Welding in the 5G Fixed Position
Begin welding in the 12-o’clock position. As with the 1G position, start the arc in the center of a tack weld using a 5- to 10-degree drag angle and a 3/8- to 5/8-in. stick-out.
At the start of the weld, keep the arc in the center of the puddle, but move the electrode back and forth across the gap using a half moon motion (with the face of the moon pointing down).
At about the 1-o’clock position, gravity starts to push the puddle down the joint. Once gravity takes over, stop weaving and concentrate on directing the electrode into the center of the weld puddle. At about the 5-o’clock position, use a slight side-to-side motion until reaching 6 o’clock, ending the bead on the feathered tack weld. The side-to-side motion flattens the weld bead and minimizes grinding.
If the weld does not end on a tack weld (e.g., the operator breaks the arc for whatever reason), this may lead to a pinhole at the end of the weld. Grind out the end of the weld before resuming. After completing the root pass, also grind out starts, stops and high points before making the first fill pass (remember that the root pass with the modified process can eliminate the hot pass).
|The RMD™ process creates a root bead that matches the quality of a GTAW root bead. Unlike GTAW, which requires a high learning curve, the new GMAW process enables an apprentice operator to make production-quality welds after two days of training.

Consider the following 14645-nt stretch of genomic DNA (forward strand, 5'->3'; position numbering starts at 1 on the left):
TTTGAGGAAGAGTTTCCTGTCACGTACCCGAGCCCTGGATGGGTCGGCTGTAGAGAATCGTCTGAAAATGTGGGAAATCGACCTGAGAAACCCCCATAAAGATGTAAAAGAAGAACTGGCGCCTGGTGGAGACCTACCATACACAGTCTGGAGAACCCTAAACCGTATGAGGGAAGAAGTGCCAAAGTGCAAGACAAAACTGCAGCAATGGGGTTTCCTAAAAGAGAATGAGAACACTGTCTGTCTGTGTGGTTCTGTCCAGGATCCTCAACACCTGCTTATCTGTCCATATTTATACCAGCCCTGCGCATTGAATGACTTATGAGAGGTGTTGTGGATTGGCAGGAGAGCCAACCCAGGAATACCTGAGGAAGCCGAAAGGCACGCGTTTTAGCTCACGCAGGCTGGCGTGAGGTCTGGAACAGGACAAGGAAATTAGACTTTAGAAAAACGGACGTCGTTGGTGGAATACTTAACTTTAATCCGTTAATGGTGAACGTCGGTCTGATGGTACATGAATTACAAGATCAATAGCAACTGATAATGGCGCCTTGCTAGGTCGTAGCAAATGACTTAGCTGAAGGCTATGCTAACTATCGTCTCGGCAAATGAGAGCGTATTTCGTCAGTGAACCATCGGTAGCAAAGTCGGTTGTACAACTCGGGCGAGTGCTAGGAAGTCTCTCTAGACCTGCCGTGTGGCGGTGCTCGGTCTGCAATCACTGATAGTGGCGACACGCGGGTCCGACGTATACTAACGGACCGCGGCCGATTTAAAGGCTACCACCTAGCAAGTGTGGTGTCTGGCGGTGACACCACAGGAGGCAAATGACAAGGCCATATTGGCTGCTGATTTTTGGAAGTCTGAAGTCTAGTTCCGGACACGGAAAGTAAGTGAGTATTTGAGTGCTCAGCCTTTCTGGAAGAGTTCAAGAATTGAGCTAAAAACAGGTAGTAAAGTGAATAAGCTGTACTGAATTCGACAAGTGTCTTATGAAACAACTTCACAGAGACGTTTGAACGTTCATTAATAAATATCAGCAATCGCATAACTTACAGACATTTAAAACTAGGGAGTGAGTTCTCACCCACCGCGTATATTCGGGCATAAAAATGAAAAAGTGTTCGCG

Five Critical Things
The techniques for welding carbon steel pipe are the same as those described here for welding stainless; however, to qualify procedures for welding 300 series stainless steel pipe without backing gas, fabricators must do the following:
1. Ensure a minimum 1/8-in. gap around the entire circumference of the joint. This gap allows the shielding gas to flow through to protect the backside of the joint from oxidation.
2. Clean the pipe both inside and out to remove any contaminates or unwanted substances. Use a wire brush to clean at least 1 in. back from the edge of the joint.
3. Use only a stainless steel wire with a high silicon content, such as a 316LSi or 308LSi . Higher silicon content helps the puddle wet out and acts as a deoxidizer.
4. For optimum performance, use a “Tri-H” gas that’s 90 percent helium, 7.5 percent argon and 2.5 percent CO2. Alternatively, use 98 percent argon and 2 percent CO2.
5. For best results, use a tapered nozzle for the root pass because it localizes the gas coverage. Tapered nozzles with built-in gas diffusers provide exceptional coverage.
Note that using the RMD™ process without a backing gas does produce a small amount of oxide scale on the backside of the weld, which usually flakes off as the weld cools. While within the standards for oil and petrochemical applications, it does not meet the “high purity” standard found in the pharmaceutical, semi-conductor or food industries.
Pipe fabricators have long memories. Chances are, most have tried, and many have rejected, the other GMAW procedures for root pass welding. However, GMAW technology advances in recent years now provide dramatically better results. It sounds cliché, but you actually have to experience the new modified short circuit transfer to believe how easily an operator can learn it and how easily it creates a quality root bead. Hopefully, the 100- to 400-percent productivity improvements will be enough of an incentive for stainless pipe fabricators to re-examine the GMAW process.